All of this is not to say that the thing—the product or service—is not essential. It is. However, a product or service is only relevant in the context of the customer’s needs, values, and expectations. A product and service placed at the center of the business, particularly in today’s business environment, may work in the near term but is not sustainable. The customer must be at the center of the enterprise for a business to have long-term success.

Perhaps a more appropriate definition of a business for our current environment might be “the organized effort of individuals to satisfy society’s needs, by producing and selling goods and services, for a profit.” Changing this definition might encourage entrepreneurs to focus first on the customer, and make product execution and delivery the second step in the business development process. Putting the prospective customer first might well make all the difference between success and failure of the next entrepreneurial venture.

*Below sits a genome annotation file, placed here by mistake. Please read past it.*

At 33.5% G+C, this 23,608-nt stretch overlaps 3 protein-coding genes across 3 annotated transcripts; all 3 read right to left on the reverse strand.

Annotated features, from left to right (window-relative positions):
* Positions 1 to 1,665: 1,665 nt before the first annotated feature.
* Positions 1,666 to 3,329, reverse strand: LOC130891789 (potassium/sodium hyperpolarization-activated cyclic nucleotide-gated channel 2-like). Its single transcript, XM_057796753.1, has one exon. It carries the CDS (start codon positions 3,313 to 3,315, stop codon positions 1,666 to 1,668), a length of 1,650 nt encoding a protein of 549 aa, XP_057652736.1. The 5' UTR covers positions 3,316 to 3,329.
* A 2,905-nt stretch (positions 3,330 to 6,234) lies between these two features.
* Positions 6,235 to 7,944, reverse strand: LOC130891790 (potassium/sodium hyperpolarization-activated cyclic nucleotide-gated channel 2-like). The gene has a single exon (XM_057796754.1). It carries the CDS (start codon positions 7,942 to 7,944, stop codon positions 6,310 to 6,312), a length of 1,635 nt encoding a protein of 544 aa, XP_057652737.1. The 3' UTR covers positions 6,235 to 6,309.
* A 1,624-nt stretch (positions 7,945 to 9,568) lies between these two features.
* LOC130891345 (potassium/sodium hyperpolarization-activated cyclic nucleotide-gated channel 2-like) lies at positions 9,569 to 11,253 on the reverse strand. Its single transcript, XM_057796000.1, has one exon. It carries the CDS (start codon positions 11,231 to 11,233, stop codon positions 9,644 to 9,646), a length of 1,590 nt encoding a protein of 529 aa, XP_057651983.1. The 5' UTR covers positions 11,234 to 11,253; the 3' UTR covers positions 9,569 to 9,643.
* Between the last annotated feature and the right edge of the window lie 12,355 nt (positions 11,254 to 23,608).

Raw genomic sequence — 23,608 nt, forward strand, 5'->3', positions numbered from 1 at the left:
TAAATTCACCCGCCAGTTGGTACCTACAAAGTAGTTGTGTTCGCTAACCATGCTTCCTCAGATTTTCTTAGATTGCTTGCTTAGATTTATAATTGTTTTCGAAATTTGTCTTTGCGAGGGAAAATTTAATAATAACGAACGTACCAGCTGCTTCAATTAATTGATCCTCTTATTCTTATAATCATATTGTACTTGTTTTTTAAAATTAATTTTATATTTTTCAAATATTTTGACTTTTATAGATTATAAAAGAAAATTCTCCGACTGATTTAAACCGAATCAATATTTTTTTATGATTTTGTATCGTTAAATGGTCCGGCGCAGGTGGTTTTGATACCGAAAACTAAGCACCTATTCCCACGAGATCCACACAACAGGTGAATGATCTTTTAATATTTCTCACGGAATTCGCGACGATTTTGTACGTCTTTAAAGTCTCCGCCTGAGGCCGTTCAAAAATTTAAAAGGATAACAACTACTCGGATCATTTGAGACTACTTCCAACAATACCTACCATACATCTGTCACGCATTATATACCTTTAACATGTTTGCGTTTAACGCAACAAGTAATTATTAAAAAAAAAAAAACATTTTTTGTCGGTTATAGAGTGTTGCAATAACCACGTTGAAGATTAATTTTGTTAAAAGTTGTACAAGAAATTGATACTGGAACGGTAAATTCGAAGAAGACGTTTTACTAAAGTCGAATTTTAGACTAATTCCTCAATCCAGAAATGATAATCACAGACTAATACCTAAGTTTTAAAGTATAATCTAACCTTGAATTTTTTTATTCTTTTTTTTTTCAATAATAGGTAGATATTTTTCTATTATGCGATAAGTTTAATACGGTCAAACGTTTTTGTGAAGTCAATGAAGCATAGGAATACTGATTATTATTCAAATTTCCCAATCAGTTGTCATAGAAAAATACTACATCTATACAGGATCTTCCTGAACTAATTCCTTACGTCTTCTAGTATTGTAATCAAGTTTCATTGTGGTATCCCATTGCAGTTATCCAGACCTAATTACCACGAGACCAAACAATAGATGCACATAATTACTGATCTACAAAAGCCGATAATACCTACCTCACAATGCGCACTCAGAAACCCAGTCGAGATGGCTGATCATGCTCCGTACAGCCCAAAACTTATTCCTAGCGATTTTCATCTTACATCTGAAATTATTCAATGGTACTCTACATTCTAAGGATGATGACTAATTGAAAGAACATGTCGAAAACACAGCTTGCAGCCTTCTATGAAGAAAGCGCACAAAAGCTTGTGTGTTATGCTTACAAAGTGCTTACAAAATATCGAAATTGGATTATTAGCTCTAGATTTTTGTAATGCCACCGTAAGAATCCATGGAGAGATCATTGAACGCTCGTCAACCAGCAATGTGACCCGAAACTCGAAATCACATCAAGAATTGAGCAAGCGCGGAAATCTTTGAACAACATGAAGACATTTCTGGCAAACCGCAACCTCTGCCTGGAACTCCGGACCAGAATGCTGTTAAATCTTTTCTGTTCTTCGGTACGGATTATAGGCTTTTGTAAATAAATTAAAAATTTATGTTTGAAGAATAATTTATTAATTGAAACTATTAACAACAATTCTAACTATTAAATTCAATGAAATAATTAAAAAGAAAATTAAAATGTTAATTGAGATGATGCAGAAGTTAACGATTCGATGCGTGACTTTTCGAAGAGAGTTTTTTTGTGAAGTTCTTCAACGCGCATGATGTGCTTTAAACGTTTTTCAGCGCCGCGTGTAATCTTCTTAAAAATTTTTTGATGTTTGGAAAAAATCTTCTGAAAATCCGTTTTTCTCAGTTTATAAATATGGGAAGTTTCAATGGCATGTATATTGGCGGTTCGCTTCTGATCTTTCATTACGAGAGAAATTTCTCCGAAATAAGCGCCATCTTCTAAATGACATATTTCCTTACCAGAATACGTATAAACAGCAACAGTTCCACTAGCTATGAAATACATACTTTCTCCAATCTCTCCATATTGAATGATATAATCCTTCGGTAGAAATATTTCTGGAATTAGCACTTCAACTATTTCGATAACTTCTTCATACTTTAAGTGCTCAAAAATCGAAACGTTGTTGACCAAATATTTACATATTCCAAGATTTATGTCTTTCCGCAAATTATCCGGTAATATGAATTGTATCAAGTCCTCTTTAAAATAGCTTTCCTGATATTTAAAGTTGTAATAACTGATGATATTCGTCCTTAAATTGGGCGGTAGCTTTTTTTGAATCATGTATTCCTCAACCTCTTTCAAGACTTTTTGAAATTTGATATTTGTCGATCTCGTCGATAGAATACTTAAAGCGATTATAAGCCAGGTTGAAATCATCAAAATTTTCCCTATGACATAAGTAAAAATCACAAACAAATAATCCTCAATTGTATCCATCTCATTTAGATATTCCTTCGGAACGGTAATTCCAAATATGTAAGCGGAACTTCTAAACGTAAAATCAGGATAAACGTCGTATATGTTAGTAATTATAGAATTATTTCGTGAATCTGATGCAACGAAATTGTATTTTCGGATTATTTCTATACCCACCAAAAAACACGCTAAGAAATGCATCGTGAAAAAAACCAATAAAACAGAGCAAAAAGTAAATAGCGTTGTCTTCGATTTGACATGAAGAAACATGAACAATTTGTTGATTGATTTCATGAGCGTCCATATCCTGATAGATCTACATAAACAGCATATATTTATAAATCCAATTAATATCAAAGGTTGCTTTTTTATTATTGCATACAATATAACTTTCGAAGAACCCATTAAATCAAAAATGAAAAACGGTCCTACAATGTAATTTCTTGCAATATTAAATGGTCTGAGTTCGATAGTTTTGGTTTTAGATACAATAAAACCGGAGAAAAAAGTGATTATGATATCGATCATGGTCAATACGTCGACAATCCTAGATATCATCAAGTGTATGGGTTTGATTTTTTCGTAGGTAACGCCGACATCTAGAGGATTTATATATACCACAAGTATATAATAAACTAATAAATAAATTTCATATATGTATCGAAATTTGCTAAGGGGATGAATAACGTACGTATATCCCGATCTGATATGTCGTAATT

What do you think? Should the customer needs, values, and expectations trump sheltered product development?

 

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References

Furnham, A. (2000). The Brainstorming Myth. Business Strategy Review, 11(4), 21-28.

Hyungu, K. (2013, September). To Be A True Industry Leader: Apple Inc. and Microsoft Corporation in Consumer. Leadership & Organizational Management Journal, 2013(3), 114-130.

Isaacson, W. (2011). Steve Jobs. New York, NY, USA: Simon & Schuster.